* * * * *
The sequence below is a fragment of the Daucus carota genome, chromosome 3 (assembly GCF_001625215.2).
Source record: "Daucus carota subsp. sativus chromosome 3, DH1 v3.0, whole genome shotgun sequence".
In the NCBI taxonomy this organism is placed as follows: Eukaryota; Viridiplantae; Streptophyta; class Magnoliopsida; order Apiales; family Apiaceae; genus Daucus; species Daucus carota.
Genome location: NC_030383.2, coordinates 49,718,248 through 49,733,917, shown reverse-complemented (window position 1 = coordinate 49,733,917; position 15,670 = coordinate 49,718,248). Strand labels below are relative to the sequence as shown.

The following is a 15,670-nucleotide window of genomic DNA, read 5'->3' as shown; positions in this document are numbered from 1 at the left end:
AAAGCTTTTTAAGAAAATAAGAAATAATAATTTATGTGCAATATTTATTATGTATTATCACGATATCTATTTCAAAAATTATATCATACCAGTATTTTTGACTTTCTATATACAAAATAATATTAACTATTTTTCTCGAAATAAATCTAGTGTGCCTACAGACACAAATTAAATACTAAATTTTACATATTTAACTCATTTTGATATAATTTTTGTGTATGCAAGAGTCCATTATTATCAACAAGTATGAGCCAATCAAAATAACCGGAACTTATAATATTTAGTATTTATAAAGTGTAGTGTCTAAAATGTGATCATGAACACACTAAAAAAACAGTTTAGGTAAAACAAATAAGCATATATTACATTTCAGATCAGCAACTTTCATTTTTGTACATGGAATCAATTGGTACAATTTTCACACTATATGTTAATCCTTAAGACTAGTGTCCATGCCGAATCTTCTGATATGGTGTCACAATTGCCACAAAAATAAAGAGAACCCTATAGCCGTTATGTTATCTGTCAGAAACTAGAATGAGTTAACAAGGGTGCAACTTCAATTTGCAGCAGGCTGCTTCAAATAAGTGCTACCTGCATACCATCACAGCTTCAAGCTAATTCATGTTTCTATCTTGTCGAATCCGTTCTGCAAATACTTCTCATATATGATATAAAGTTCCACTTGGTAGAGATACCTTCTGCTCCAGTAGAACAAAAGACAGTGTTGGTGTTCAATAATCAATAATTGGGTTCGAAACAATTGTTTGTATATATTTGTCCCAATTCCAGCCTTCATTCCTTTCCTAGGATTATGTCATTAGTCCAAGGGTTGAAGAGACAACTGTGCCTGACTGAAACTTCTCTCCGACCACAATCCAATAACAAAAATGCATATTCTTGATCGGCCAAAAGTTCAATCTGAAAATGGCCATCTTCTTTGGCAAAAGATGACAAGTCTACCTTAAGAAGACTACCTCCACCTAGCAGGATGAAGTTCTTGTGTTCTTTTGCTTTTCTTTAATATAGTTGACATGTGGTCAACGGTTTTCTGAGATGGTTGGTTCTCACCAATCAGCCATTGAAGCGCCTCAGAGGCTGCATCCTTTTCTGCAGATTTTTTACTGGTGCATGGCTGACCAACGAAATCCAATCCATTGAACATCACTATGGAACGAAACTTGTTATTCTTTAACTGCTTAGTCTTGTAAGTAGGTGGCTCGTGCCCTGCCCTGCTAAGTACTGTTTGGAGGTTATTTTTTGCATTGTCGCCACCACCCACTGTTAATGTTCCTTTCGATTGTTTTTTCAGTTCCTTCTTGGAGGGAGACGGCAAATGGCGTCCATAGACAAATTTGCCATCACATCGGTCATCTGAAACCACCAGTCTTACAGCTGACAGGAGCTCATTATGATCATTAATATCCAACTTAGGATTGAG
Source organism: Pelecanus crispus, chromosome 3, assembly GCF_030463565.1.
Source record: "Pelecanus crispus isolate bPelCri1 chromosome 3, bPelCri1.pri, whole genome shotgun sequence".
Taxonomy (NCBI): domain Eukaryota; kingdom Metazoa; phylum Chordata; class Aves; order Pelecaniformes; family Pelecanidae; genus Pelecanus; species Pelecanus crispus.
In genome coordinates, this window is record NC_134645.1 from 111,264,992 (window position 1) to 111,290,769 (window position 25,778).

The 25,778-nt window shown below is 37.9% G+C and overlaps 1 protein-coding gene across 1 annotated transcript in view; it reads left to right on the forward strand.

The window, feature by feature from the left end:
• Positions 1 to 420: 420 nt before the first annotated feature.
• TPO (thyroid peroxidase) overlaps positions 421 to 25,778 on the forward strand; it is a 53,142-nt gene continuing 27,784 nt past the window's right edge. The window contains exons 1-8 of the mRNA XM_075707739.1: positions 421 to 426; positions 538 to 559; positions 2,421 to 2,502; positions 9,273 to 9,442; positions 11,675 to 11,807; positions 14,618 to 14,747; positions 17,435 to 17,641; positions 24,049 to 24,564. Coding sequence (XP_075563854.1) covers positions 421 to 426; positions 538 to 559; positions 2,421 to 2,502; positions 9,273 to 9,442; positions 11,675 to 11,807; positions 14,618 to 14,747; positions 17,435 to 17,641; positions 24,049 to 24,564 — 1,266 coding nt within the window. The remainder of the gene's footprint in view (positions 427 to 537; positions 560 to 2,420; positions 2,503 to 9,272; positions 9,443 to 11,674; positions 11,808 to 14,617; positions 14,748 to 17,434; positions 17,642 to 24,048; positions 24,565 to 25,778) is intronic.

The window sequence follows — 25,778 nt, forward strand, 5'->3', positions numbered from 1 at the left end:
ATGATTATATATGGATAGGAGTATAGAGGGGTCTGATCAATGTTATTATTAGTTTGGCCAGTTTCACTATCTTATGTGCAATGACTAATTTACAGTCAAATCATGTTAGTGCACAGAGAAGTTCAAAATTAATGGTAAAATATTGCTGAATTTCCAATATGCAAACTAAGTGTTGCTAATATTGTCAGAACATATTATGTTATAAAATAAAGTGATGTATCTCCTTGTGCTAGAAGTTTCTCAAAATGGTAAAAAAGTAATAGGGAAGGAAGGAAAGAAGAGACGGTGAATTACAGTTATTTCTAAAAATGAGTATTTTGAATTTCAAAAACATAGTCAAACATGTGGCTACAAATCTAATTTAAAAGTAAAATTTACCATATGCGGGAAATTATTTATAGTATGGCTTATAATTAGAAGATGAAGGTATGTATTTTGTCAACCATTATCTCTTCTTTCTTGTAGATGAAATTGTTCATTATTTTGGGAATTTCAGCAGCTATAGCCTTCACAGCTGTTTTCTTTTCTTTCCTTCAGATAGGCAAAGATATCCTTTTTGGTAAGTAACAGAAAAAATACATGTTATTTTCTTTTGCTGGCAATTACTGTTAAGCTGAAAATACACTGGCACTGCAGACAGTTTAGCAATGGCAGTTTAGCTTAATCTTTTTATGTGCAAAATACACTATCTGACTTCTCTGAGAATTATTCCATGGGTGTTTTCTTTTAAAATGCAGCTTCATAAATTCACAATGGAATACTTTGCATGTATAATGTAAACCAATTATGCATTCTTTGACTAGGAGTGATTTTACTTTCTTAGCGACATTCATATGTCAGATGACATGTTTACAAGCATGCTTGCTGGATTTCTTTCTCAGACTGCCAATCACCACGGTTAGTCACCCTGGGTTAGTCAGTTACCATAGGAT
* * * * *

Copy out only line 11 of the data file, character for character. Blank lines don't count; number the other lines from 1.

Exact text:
The 25,778-nt window shown below is 37.9% G+C and overlaps 1 protein-coding gene across 1 annotated transcript in view; it reads left to right on the forward strand.